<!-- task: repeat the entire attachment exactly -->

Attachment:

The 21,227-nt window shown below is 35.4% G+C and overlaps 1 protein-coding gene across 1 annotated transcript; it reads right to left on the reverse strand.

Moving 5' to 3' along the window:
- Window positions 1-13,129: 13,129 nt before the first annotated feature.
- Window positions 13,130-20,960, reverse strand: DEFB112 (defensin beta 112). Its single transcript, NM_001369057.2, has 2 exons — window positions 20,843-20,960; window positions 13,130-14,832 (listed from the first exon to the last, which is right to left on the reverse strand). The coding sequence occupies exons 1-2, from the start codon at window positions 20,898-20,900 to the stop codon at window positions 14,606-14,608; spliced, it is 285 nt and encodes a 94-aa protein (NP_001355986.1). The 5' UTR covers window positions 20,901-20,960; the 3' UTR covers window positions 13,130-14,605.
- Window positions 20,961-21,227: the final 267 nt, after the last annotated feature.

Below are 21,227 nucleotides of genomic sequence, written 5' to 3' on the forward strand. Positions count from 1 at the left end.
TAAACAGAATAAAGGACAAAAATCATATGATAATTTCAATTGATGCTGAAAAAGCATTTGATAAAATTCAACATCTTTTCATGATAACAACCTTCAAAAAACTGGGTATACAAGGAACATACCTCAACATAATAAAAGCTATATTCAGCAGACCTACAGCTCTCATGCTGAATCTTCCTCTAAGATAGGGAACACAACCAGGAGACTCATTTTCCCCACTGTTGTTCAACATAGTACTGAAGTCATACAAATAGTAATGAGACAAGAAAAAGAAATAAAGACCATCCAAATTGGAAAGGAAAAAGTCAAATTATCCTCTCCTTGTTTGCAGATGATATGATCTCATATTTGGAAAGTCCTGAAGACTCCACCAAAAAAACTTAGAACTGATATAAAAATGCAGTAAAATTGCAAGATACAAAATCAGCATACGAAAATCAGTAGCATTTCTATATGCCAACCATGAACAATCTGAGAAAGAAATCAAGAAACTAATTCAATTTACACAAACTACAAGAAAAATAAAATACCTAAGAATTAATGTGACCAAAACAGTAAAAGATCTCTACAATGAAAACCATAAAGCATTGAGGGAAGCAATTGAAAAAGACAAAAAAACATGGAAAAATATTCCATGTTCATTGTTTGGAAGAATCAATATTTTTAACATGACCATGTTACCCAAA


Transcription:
The 21,227-nt window shown below is 35.4% G+C and overlaps 1 protein-coding gene across 1 annotated transcript; it reads right to left on the reverse strand.

Moving 5' to 3' along the window:
- Window positions 1-13,129: 13,129 nt before the first annotated feature.
- Window positions 13,130-20,960, reverse strand: DEFB112 (defensin beta 112). Its single transcript, NM_001369057.2, has 2 exons — window positions 20,843-20,960; window positions 13,130-14,832 (listed from the first exon to the last, which is right to left on the reverse strand). The coding sequence occupies exons 1-2, from the start codon at window positions 20,898-20,900 to the stop codon at window positions 14,606-14,608; spliced, it is 285 nt and encodes a 94-aa protein (NP_001355986.1). The 5' UTR covers window positions 20,901-20,960; the 3' UTR covers window positions 13,130-14,605.
- Window positions 20,961-21,227: the final 267 nt, after the last annotated feature.

Below are 21,227 nucleotides of genomic sequence, written 5' to 3' on the forward strand. Positions count from 1 at the left end.
TAAACAGAATAAAGGACAAAAATCATATGATAATTTCAATTGATGCTGAAAAAGCATTTGATAAAATTCAACATCTTTTCATGATAACAACCTTCAAAAAACTGGGTATACAAGGAACATACCTCAACATAATAAAAGCTATATTCAGCAGACCTACAGCTCTCATGCTGAATCTTCCTCTAAGATAGGGAACACAACCAGGAGACTCATTTTCCCCACTGTTGTTCAACATAGTACTGAAGTCATACAAATAGTAATGAGACAAGAAAAAGAAATAAAGACCATCCAAATTGGAAAGGAAAAAGTCAAATTATCCTCTCCTTGTTTGCAGATGATATGATCTCATATTTGGAAAGTCCTGAAGACTCCACCAAAAAAACTTAGAACTGATATAAAAATGCAGTAAAATTGCAAGATACAAAATCAGCATACGAAAATCAGTAGCATTTCTATATGCCAACCATGAACAATCTGAGAAAGAAATCAAGAAACTAATTCAATTTACACAAACTACAAGAAAAATAAAATACCTAAGAATTAATGTGACCAAAACAGTAAAAGATCTCTACAATGAAAACCATAAAGCATTGAGGGAAGCAATTGAAAAAGACAAAAAAACATGGAAAAATATTCCATGTTCATTGTTTGGAAGAATCAATATTTTTAACATGACCATGTTACCCAAA